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San Marin Football Digs In San Marin Football Digs In
NORCAL FB 2022: After An Historic 2021 Season Yielded The Program’s First CIF State Bowl Title, San Marin Football Looks To Flex Its Staying... San Marin Football Digs In

NORCAL FB 2022: After An Historic 2021 Season Yielded The Program’s First CIF State Bowl Title, San Marin Football Looks To Flex Its Staying Power •

Last season, the San Marin-Novato football team electrified a community and captured the region’s attention with an unforgettable run to its first California Interscholastic Federation state bowl championship.

A 20-14 win over Independence-Bakersfield on home turf not only handed the Mustangs their first state bowl title but also provided such a landmark moment for the extended San Marin community that the memories associated with the 2021 season likely won’t fade into the ether anytime soon.

So, what can the Mustangs possibly do for an encore?

Though the glow of their historic season still shines, the focus has shifted for head coach Dominic DiMare’s bunch. If 2021 was about climbing a mountain, 2022 carries with it an even simpler objective.

Stay the course.

“Every team has their own mantra. Every team has their own personality,” DiMare said. “That team was the mountain. This team is going to be more ‘stay the course.’ Keep San Marin on the map. I’ve heard that a lot. The mountains are behind us and now we’ve got to stay the course and stay on top of that mountain.”

San Marin Football, Dominic DiMare
San Marin football coach Dominic DiMare, right, holds up the 5-AA CIF State Bowl Championship trophy. (Ben Enos photo)


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Duplicating the feat might look a little different. That’s what happens when you lose Northern California’s top option in the backfield. Justin Guin, Northern California’s leading rusher in 2021, is now at Fresno State. His primary backup, Aidyn Gendel, will line up for Butte College this fall.  

Even with those departures, DiMare figured to be able to call on experience under center. But, returning senior Joey Cook transferred to Marin Catholic-Kentfield, so add quarterback to the list of important places where the Mustangs will have new faces this time around.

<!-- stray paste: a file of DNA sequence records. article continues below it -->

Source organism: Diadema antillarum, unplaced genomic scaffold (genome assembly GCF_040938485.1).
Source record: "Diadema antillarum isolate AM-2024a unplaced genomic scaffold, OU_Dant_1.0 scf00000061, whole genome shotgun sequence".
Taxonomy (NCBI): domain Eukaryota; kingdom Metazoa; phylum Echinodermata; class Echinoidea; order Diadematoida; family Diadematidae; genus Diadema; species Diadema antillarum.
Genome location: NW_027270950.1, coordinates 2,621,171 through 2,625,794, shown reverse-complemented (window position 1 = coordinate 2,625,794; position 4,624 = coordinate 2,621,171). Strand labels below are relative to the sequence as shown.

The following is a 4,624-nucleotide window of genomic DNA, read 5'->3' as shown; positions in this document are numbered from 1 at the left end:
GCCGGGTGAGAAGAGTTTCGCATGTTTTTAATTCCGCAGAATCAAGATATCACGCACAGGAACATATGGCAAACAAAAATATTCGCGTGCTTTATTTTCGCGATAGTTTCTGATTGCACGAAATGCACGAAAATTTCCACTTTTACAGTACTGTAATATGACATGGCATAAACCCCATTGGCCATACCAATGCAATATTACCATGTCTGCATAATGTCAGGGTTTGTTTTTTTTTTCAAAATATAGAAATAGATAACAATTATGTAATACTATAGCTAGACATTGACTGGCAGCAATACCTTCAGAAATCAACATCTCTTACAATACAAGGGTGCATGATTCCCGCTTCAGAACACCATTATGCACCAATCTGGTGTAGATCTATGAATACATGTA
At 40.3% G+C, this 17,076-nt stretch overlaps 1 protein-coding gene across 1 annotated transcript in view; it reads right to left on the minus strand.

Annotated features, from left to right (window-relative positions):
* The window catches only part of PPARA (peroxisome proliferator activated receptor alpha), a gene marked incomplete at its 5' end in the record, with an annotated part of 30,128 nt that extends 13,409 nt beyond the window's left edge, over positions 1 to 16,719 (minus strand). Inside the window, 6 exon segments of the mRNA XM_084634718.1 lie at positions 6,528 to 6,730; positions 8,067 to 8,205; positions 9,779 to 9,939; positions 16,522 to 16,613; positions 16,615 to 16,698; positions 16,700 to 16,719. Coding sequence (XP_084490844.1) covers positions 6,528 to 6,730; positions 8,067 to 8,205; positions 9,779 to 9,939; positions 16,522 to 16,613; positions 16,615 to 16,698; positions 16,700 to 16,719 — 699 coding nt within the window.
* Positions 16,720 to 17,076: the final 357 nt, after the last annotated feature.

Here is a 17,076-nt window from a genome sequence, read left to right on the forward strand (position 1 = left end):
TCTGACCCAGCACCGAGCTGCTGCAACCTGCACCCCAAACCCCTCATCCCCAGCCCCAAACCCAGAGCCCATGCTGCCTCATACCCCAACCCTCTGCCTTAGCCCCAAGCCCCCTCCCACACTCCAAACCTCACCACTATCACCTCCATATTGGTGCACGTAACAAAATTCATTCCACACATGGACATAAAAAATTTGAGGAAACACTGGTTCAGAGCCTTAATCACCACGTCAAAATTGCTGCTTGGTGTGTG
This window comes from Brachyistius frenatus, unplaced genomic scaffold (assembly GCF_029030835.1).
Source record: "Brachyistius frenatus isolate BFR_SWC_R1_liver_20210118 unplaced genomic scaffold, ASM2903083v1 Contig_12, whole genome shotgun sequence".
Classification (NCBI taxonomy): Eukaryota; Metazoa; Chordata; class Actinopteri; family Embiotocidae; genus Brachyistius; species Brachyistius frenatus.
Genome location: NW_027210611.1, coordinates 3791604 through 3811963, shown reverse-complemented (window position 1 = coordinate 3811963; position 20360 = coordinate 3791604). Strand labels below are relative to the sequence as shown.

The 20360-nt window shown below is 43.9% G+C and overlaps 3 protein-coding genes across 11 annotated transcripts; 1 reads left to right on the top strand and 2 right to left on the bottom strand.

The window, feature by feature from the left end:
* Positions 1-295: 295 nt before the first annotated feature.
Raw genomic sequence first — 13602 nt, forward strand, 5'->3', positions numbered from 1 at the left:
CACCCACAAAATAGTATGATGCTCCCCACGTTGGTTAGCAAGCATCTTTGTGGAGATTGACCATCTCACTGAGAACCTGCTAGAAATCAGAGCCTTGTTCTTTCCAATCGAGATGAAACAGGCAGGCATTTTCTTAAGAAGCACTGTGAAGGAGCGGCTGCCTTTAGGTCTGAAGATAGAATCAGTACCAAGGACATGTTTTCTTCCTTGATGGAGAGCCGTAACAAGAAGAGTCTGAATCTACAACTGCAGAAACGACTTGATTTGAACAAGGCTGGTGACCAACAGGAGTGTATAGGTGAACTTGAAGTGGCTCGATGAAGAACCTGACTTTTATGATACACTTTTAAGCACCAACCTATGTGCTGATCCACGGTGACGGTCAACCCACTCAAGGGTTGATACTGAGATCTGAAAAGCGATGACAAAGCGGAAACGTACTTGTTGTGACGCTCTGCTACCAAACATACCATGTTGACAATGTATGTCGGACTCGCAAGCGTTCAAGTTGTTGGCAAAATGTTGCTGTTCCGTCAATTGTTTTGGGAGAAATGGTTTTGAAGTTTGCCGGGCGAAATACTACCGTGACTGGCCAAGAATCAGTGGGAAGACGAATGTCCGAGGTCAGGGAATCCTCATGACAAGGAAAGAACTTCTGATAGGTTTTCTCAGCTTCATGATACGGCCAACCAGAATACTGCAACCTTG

The cupboard is far from bare, especially in the trenches. Massive left tackle Frankie Petuya returns to anchor the offensive line, which means whoever lines up under center will have a 6-foot-5, 305-pound pocket protector to depend on. Leading receiver Frankie Quinci is also back to lead what DiMare says might be San Marin’s best total group of receivers in his 17 years at the school.

Without Guin, offensive balance might be more the order of operation for San Marin. 

Frankie Petuya, Football
Senior left tackle Frankie Petuya will literally be a big factor in the success of the Mustangs new-look offense this fall. (David Gershon photo)

Junior Dominic Ingrassia, brother of former Marin Catholic star quarterback Michael Ingrassia, joins the fray at quarterback after a standout summer on the 7-on-7 circuit. Senior Jimmy Hughes also returns to provide another option under center. And, junior Charlie Singleton will step into a more prominent role in the backfield after seeing action in the playoffs as just a sophomore. 

On the other side of the ball, the Mustangs should be able to harass opposing quarterbacks with the return of standout defensive ends Jake Pearce and Wyatt Drenner. The ability to create pressure should benefit a unit that will need to replace a very talented senior class that featured standouts at all three levels.

When it comes to plugging gaps, San Marin will benefit from a program that only continues to get stronger and draw more interest. As the season gets underway, DiMare says he expects to start with 52 players on the varsity level, 35 on junior varsity, and 50 on the freshman team.

“There are a couple things that fueled that. Obviously, we have a very, very good Pop Warner program,” DiMare said. “And then having that first season under the lights with a successful season really made it more of a family affair. 

San Marin Football, Frankie Quinci
Frankie Quinci breaks away from two Sutter defenders during the CIF Northern Regional playoff last December. (David Gershon photo)

“People who were maybe on the fence to go to another school or didn’t want to come to San Marin came to a Friday night game and saw a successful program under the lights and it was more of a family affair. I think that had a lot to do with it. You go to a high school game and you’ve got 2 or 3,000 people there in Marin is a big deal.”

Putting 2021 in the past won’t come with a learning curve for DiMare and the Mustangs. The job of keeping San Marin on the map begins with an Aug. 26 trip to Acalanes-Lafayette. That game kicks off a typically challenging regular season campaign that this year ends with a home game against Marin Catholic on Nov. 4.

Mountaintops see the most storms, but for now, San Marin football likes the view.

Ben Enos

Ben Enos is a freelance journalist who has previously worked for Bay Area News Group and within the University of California Athletics Department.

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